Liam Collins at YouTube’s meeting room in Playa Vista.

Liam Collins at YouTube’s meeting room in Playa Vista. Photo by Ringo Chiu.

“We do things a lot more inexpensively than the studios do and I think they want to understand better why that is,” he said.

Microsoft isn’t a complete neophyte at the original video content creation, and has worked with West Hollywood’s Machinima Inc. on a number of projects. Notably, the software maker co-produced Web series “Halo 4: Forward Unto Dawn,” which promoted the “Halo” video game franchise and was distributed through Machinima’s popular YouTube channel.

That type of sophisticated promotion is now common in the tech and video game industries and might also be a reason why tech companies are taking a deeper interest in having roots in Hollywood.

Aaron DeBevoise, an executive vice president of programming for Machinima, said the changing nature of online video advertising has led Microsoft and others to rethink how they market their products.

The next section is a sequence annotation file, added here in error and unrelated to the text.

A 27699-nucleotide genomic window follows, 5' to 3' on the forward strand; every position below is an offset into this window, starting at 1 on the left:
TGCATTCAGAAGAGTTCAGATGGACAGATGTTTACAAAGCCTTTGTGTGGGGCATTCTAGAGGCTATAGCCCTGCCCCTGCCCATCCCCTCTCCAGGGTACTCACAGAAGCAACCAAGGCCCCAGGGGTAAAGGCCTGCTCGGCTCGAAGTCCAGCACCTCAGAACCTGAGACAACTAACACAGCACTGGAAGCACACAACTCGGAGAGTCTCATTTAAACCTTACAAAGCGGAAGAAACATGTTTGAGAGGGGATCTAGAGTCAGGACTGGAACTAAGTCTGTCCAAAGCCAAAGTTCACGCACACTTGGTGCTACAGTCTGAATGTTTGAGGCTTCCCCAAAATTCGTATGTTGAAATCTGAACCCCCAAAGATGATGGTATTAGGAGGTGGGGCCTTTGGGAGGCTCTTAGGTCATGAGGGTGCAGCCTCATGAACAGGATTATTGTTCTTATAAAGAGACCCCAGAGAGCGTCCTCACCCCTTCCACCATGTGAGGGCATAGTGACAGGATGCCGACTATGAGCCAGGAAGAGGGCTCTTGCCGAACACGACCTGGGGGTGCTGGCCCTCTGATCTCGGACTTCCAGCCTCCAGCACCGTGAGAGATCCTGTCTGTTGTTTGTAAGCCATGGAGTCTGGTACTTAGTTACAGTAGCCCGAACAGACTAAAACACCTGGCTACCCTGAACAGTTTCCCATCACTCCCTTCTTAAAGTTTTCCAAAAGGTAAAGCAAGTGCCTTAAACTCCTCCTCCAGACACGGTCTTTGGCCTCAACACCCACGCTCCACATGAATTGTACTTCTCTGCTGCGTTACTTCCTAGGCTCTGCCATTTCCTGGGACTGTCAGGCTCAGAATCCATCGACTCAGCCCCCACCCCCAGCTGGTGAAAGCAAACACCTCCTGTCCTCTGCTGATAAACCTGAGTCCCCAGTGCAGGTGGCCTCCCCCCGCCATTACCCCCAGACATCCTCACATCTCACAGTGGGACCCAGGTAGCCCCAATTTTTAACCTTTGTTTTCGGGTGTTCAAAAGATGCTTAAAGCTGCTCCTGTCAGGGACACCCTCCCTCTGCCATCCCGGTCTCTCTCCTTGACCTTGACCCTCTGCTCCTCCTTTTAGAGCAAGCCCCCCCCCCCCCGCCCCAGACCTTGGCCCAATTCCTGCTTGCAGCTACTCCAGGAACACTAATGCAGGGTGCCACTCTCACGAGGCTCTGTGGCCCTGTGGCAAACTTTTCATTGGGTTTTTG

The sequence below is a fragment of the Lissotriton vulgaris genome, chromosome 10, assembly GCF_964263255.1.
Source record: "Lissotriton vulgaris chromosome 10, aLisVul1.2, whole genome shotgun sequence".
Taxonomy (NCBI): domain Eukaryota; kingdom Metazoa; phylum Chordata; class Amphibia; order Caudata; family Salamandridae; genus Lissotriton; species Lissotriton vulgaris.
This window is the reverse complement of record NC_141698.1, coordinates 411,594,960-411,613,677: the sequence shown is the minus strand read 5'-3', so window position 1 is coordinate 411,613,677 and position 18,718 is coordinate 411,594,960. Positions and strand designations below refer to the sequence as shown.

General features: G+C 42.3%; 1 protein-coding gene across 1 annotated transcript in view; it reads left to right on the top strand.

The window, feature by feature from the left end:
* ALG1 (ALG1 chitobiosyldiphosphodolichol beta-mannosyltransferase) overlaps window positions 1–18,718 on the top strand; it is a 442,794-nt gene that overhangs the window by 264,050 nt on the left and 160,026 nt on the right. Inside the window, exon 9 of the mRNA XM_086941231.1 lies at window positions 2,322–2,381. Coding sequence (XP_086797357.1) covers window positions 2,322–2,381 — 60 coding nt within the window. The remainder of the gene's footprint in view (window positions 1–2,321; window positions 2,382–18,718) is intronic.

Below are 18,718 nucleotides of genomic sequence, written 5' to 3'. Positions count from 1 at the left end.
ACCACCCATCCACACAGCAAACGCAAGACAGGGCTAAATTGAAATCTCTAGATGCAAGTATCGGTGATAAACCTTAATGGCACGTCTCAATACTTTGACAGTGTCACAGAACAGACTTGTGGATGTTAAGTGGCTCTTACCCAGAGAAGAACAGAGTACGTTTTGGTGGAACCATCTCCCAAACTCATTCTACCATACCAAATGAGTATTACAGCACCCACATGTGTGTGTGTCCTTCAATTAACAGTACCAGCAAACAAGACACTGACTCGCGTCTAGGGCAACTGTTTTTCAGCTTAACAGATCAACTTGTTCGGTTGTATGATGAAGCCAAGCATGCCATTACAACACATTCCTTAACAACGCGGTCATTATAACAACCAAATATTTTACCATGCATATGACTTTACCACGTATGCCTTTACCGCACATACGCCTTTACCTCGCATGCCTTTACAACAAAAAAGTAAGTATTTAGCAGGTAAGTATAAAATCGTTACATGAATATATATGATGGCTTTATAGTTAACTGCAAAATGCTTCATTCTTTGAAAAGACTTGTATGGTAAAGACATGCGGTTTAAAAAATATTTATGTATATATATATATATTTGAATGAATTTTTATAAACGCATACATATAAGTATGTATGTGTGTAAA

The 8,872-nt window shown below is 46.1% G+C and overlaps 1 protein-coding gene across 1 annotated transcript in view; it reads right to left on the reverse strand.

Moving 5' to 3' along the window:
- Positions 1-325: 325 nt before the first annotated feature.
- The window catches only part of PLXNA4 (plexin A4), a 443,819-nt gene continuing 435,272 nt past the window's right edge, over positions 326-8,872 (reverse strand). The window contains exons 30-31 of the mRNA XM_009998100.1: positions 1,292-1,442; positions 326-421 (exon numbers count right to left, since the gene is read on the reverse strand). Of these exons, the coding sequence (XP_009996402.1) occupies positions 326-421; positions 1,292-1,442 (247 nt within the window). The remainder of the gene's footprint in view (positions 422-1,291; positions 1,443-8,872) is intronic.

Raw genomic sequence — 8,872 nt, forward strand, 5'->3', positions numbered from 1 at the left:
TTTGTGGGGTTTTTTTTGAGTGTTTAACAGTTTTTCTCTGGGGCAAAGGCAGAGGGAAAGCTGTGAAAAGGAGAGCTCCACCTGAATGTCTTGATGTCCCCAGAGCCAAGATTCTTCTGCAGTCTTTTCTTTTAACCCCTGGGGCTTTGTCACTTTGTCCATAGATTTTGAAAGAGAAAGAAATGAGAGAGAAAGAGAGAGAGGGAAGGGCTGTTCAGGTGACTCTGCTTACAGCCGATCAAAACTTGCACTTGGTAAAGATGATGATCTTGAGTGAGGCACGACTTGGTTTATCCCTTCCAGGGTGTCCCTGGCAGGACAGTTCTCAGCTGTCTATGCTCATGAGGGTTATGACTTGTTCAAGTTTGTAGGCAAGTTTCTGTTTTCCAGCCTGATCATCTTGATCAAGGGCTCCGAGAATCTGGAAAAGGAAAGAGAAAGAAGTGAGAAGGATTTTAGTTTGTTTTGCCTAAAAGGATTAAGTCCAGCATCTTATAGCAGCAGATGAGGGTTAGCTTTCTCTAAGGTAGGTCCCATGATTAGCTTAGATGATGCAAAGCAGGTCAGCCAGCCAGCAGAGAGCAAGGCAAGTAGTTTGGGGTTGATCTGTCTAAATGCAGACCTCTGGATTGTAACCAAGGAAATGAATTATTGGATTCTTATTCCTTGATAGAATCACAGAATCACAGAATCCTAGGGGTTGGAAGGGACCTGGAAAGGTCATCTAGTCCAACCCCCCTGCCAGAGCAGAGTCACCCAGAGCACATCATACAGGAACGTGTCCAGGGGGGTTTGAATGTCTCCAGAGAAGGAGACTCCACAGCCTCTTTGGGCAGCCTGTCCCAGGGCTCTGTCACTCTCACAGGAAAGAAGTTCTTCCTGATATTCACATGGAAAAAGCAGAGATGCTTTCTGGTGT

“In trying to engage the audience and make them love these products, companies need to program ads from a content perspective rather than taking a tech approach,” he said.

The tech companies that are now getting into the original content business might create a new climate for smaller business to pop up around them. YouTube has built up a cottage industry in Los Angeles of video consultants, promoters and managers who deal specifically with YouTube stars.

There remains a similar hope that the rising tide of new video streaming platforms can benefit existing production companies, especially now that they don’t have to travel far to meet with new distributors.

“That proximity is important; it’s about who you play basketball or eat breakfast with,” Levin said. “Having the big tech companies nearby gives this era in media a different vibe.”